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Archive for November 2010

KisMAC and AirPort – A Match Made in Heaven (Almost)

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I love free stuff. I love it even more when it works. And while I am a natural skeptic of the usefulness of free software (thus contradicting a timeless programmer’s joke), the ability to run KisMAC-ng with an AirPort Extreme interface in Monitor mode is quite nice. Not as nice as it could be if a few little tweaks were made to the software, but for a free product it remains the best WiFi sniffer for Mac OS X.

Way back in January of this year (seems further back than that, which is interesting since years are supposed to feel faster as you get older, right?) I wrote about using a combination of KisMAC, Wireshark and a DWL-122 802.11b/g USB adapter to do WiFi sniffing when running Mac OS X. Six months later I wrote about sniffing with a Mac again, this time focusing on using a virtual machine. The basic gist of those updates was that running Windows on your Mac is the best way to sniff, but if you must run OS X then you can at least capture 802.11 b/g frames if you have a DWL-122 adapter.

802.11n adoption has exploded in 2010 (a good topic for a future blog post, I think), so the usefulness of an 802.11b/g adapter to capture is starting to wane. It is true that the majority of enterprise-class WLANs still have a preponderance of 802.11b/g devices in use, but if you run into that odd 802.11n laptop, tablet or phone, you’ll regret restricting yourself to 802.11b/g. This made KisMAC with a DWL-122 a limited option. I could use it on airplanes and other public spaces that are still have yet to upgrade to 802.11n, but for money sniffing KisMAC had all but been retired.

My use of KisMAC changed when I switched from a MacBook Pro to a MacBook Air recently. (As an aside, the move from HDD to SSD is like the move from SD to HD television: I’ll never go back.) Though I now have to keep my iTunes library stored on an external drive due to my scant 64 GB of disk space, the MacBook Air’s AirPort drivers now support Monitor mode. (As another aside, I’ve been told that some newer and older MacBook Pros had AirPort drivers that supported Monitor mode, but I could never get it to work with the non-unibody model I bought back in June, 2008.) Since the MacBook Air boasts an 802.11n (that’s MIMO-802.11n, not an iPad-esque 65 Mbps 802.11n) AirPort interface that can be placed in Monitor mode, I can now capture 802.11n traffic with the free combination of KisMAC and Wireshark. See:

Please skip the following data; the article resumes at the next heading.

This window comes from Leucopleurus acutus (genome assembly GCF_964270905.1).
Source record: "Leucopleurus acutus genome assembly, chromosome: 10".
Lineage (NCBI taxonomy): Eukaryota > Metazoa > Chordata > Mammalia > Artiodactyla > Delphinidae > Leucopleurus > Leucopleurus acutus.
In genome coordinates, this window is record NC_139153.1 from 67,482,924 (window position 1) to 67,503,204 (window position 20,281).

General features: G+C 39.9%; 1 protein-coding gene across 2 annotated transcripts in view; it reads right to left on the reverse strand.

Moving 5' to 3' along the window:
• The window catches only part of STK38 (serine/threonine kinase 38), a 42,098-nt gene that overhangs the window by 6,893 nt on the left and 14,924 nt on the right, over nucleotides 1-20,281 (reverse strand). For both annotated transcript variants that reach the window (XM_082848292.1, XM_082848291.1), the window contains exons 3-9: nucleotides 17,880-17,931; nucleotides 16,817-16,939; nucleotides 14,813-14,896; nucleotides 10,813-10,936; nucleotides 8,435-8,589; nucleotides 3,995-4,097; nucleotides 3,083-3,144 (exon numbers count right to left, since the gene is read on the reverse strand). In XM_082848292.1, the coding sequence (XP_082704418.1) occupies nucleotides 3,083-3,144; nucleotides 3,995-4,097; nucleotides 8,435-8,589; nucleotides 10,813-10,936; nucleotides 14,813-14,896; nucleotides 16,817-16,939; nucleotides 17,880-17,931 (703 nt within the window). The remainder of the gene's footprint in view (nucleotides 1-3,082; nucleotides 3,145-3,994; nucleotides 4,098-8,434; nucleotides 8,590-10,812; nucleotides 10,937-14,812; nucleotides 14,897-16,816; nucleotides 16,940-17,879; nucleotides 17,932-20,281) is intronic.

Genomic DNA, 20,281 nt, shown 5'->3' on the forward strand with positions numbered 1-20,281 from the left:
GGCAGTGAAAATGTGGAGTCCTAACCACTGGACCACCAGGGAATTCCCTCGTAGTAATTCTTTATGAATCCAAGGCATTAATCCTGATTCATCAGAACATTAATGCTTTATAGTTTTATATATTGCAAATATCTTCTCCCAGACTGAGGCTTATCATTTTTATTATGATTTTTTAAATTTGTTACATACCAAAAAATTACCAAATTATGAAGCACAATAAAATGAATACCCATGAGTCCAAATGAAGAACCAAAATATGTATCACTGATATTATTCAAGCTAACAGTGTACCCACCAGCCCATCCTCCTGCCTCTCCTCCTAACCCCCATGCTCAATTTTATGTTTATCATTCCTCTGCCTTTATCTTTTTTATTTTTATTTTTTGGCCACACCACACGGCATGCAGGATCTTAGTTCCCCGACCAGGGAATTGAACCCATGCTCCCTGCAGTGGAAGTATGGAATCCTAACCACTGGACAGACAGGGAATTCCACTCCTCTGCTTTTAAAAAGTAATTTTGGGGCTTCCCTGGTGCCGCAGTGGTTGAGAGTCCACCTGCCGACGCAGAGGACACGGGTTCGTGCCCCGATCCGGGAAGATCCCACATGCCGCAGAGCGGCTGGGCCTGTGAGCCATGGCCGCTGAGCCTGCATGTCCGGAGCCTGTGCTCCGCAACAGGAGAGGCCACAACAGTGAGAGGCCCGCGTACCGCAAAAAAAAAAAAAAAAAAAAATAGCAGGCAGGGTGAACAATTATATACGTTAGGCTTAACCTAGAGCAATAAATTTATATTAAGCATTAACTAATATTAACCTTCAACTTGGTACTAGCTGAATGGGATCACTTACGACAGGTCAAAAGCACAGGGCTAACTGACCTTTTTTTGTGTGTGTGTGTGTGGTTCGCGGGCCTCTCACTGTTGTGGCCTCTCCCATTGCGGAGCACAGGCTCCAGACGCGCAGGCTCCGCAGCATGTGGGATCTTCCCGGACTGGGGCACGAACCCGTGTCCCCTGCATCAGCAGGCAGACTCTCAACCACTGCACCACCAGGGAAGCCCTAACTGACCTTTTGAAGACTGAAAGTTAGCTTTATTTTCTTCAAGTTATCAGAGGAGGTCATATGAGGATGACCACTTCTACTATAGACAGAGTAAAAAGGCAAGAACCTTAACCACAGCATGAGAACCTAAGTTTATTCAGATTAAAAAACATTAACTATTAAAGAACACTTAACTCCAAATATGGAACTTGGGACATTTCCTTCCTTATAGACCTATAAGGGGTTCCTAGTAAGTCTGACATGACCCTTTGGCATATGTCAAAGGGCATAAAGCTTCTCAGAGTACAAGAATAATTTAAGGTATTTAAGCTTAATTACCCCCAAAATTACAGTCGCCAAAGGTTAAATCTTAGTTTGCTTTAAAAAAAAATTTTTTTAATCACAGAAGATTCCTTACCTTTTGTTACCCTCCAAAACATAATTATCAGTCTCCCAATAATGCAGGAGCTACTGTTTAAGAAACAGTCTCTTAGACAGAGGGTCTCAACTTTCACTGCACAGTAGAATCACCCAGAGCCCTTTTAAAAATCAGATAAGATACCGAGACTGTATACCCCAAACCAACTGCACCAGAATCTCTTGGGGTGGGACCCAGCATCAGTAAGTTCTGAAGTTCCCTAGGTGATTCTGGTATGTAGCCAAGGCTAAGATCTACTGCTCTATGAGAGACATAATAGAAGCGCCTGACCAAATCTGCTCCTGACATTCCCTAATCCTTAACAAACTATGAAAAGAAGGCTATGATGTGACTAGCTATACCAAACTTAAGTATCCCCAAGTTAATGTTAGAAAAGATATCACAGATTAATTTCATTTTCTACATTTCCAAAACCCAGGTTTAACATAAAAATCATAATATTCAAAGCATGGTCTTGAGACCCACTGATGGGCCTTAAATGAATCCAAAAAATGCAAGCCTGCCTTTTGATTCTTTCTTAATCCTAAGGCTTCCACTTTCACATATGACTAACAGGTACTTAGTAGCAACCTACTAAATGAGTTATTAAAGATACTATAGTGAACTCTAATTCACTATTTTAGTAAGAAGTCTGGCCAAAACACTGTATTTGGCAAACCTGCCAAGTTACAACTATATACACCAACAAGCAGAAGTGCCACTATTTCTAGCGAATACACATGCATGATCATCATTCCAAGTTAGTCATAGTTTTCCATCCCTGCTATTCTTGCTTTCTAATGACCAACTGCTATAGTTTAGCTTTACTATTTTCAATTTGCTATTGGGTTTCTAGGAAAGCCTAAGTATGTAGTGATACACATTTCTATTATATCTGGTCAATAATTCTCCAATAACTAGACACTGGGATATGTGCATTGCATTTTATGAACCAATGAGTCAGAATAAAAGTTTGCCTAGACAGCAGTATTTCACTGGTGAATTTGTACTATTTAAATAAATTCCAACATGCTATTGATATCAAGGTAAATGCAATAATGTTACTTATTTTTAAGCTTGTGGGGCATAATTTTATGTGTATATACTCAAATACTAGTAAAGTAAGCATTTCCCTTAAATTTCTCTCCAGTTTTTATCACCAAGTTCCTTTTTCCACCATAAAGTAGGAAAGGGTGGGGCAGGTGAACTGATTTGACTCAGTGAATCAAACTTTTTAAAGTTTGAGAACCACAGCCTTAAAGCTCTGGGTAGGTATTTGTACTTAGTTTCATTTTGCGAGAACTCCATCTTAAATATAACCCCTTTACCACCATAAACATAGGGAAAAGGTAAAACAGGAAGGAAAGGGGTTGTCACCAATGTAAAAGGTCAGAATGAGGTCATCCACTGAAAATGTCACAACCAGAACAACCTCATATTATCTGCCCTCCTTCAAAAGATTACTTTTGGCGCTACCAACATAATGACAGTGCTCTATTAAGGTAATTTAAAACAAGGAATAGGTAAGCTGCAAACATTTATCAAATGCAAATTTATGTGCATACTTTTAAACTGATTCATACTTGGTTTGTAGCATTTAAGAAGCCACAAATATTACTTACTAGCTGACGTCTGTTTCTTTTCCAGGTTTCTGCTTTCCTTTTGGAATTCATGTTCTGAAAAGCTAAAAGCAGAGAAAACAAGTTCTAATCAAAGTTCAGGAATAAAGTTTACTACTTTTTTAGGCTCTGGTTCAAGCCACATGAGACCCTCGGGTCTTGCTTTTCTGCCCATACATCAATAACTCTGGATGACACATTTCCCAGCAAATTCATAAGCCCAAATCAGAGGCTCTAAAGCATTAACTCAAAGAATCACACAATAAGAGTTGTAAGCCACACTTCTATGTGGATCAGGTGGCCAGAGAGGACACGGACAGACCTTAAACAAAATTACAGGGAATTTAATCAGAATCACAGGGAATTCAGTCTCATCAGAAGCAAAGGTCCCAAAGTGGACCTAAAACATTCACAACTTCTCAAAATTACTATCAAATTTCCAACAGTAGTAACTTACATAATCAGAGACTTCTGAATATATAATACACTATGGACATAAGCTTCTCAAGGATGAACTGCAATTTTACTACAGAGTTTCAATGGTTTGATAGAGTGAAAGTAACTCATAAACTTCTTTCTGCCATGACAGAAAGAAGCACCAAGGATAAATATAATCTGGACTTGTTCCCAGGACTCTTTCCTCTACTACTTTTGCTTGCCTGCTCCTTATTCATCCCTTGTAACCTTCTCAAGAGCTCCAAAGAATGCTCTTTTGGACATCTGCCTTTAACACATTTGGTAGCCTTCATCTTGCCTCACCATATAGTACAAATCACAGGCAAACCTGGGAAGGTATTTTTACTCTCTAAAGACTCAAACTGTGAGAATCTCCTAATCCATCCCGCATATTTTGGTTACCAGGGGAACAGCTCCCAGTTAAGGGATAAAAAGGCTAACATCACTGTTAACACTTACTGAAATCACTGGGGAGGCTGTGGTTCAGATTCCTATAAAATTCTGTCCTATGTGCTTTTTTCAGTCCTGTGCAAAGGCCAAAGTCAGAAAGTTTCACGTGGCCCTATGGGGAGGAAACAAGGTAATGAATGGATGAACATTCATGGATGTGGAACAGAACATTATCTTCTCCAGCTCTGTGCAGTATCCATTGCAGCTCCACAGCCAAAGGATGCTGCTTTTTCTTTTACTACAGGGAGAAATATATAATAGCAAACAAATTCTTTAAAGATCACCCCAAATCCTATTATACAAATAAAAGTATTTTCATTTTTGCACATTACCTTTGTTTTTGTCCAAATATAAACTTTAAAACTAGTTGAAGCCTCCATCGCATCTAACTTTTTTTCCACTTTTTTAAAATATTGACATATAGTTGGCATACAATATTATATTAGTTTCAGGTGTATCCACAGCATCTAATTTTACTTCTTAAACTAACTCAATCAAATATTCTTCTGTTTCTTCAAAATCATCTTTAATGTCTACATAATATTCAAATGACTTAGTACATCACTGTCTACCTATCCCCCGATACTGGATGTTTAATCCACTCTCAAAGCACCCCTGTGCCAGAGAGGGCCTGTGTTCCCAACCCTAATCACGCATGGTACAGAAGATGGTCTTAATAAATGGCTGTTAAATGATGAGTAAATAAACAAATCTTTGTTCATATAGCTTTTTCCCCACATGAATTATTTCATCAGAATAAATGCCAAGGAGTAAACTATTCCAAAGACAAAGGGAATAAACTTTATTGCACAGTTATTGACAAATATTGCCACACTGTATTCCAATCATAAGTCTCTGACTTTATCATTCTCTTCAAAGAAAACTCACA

Now, notice that there are some limitations here. The supported rates read as if this were an 802.11b/g capture. In addition, KisMAC remains a 2.4 GHz-only sniffing tool, so if you need to analyze a full throttle (meaning 5 GHz) 802.11n network, you’re out of luck. Still, it’s nice to able to see how the Retrys are looking on my home WiFi network without having to boot into Windows or run a virtual machine. (Below 0.01% Retry bytes, if you’re curious. Also, reason #177 why every 2.4 GHz WLAN should have a RTS Threshold of 0.)

As always, for professional analysis I’m still avoiding Mac OS X, but if you’re just looking to play around with some WiFi frame captures on your Mac, the KisMAC/Wireshark combination has become much more useful.


Written by sniffwifi

November 26, 2010 at 9:27 pm

Posted in Uncategorized

Firesheep and Monitor Mode

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The Internet wireless community was set aflutter last week when Eric Butler, a freelance developer from Seattle, introduced Firesheep, a Firefox extension that is advertised as a way to perform sidejacking attacks over unencrypted wireless networks. The software is super slick and all, but what interests me is the way it handles frame capture.